Seeing and Worshipping Our God in a Manger
Christmas is a wonderful time as believers get to relive that scene in the Stable, at the Manger, with the Shepherds and later, with the Wisemen.
As the Shepherds, we come eagerly, knowing that it is only Christ's blood that is our hope. We come unstoppably like the Wisemen, knowing that we have one goal, and that is we have come to worship Him.
Come to The Manger
- Like the Angels we are ascribing glory to Christ.
- Like Mary & Joseph we are adoring His beauty.
- Like the Shepherds we are bowing in utter unworthiness before our Wonderful, Merciful Savior.
- Like the Wisemen we are casting treasures at His feet.
And what does Matthew record as the first mention of reaction to Christ? Worship.
Shortly after the birth of the Messiah, Magi from the east arrived in Jerusalem and inquired of king Herod where the real king of the Jews was to be born. The theologians of Herod's court knew the Scriptures well--in 'Bethlehem' they recited. Ironically, though they knew the Scriptures, they did not believe them! They did not even bother to travel the five or six miles to Bethlehem to see their Messiah.
But Herod believed the Scriptures! That is why he sent a corps of butchers to Bethlehem to slaughter innocent children, in hopes of destroying this rival to his throne. But he was too late. The magi had come and gone and Jesus was by now safe in Egypt.
And the Magi believed the Scriptures. They had traveled several hundred miles to worship this Babe. They were guided to Bethlehem by a supernatural celestial phenomenon--and by the Scriptures. Apparently, their ancestors had been instructed by Daniel the prophet about the coming Messiah. When they saw the child, they fell down and worshiped him. This was God in the flesh. They could do no other.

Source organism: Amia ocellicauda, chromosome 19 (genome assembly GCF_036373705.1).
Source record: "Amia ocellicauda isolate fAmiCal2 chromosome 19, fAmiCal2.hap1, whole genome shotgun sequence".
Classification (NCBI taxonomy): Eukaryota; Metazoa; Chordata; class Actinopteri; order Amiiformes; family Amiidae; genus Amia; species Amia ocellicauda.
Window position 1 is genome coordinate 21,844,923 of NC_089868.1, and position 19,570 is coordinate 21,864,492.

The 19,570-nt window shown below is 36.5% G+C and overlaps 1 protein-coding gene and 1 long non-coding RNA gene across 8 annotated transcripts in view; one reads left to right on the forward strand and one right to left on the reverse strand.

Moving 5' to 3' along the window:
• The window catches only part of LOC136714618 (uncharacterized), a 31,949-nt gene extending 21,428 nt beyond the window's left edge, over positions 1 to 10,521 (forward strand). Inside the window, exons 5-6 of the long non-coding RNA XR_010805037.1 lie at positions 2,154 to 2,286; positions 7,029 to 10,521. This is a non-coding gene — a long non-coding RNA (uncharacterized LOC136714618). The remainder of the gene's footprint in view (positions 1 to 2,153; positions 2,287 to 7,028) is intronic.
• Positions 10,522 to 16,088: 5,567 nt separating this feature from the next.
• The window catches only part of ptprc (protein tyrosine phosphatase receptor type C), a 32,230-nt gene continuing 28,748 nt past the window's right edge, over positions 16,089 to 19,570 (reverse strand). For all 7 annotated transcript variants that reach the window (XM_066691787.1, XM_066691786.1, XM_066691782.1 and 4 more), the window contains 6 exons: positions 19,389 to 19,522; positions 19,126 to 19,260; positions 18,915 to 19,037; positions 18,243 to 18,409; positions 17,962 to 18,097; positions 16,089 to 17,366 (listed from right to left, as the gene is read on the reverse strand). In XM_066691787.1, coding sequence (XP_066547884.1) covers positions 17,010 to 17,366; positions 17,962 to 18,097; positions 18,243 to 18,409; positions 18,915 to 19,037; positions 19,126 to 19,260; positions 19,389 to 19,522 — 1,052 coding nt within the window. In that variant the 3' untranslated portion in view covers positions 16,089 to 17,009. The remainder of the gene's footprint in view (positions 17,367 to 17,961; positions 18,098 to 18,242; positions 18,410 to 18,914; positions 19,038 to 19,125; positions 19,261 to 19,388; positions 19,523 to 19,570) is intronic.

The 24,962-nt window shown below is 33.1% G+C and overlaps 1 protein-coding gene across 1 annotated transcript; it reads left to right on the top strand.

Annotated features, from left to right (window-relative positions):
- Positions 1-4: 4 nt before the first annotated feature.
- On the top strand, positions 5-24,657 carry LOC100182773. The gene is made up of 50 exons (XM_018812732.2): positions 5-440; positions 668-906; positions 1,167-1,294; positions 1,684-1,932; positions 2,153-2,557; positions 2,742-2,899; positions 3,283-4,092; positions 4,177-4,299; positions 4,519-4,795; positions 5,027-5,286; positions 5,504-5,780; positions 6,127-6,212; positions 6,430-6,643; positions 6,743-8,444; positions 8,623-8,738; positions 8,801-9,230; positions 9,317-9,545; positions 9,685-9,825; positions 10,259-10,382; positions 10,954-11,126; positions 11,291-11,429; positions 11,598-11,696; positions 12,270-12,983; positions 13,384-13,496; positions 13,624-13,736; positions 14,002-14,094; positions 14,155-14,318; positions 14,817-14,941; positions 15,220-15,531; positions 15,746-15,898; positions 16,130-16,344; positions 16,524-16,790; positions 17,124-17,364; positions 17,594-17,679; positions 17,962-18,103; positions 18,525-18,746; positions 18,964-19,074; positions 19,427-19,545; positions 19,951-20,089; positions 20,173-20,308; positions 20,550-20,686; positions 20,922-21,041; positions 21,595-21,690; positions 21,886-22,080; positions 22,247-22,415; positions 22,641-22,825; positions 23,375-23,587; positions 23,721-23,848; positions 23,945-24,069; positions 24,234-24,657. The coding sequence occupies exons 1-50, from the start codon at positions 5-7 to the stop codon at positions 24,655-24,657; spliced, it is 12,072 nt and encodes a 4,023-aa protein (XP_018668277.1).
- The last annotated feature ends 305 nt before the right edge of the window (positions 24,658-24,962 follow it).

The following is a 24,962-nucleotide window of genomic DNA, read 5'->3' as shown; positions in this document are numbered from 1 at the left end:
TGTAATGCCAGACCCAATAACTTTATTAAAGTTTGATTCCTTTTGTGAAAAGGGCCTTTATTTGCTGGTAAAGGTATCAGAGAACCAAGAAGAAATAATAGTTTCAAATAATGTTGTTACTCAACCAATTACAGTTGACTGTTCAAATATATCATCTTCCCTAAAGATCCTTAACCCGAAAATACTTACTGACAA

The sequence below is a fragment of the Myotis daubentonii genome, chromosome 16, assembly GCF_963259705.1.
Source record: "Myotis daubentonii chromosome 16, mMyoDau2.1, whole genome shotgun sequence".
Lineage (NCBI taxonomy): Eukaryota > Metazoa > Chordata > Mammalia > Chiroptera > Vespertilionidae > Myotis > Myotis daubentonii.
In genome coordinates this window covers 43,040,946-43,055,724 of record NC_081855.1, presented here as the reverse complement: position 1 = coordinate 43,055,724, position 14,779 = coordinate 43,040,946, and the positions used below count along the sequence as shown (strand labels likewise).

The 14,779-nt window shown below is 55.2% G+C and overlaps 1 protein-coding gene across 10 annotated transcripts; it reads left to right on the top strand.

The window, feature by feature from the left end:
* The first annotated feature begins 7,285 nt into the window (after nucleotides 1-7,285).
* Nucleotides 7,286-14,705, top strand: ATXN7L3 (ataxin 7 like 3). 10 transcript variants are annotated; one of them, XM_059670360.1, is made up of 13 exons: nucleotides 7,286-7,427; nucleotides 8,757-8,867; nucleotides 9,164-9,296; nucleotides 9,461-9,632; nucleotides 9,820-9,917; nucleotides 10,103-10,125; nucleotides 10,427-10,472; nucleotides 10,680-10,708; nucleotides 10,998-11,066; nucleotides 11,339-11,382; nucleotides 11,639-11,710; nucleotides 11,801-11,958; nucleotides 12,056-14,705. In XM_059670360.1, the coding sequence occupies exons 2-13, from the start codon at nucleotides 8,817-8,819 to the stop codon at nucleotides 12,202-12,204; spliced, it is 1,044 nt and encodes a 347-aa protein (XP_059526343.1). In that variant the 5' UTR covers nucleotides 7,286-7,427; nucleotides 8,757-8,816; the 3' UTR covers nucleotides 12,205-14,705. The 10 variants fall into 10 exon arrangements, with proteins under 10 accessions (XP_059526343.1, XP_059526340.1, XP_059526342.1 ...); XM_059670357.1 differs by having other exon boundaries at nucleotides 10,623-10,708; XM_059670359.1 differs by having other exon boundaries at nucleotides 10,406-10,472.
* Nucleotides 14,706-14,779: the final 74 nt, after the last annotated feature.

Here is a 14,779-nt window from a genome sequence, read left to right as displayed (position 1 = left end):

Giving Their Worship
And they gave him gifts--gold, frankincense, and myrrh. This was an unusual present--by any standards. The gold, of course, we all can understand--but the frankincense and myrrh were odd. Perhaps they had read Isaiah's prophecy that "nations will come to your light, and kings to your rising . . . They will bring gold and frankincense, and will bear good news. . . " (Isa. 60:3, 6). This explains the frankincense, but not the myrrh.
Now myrrh, like frankincense, was a perfume. But unlike frankincense, myrrh smelled of death. In the ancient world, it was used to embalm a corpse. Jesus himself would be embalmed with this very perfume (cf. John 19:39).
If the magi were thinking of Jesus' death when they brought the myrrh, they no doubt knew of it from Daniel's prophecy (9:24-27). In the ninth chapter of Daniel we read that the 'Messiah will be cut off' and this 'will make atonement for iniquity' and ultimately 'bring in everlasting righteousness' (9:26, 24).
Even at the birth of our Savior, the shadow of the cross is already falling over his face. . .
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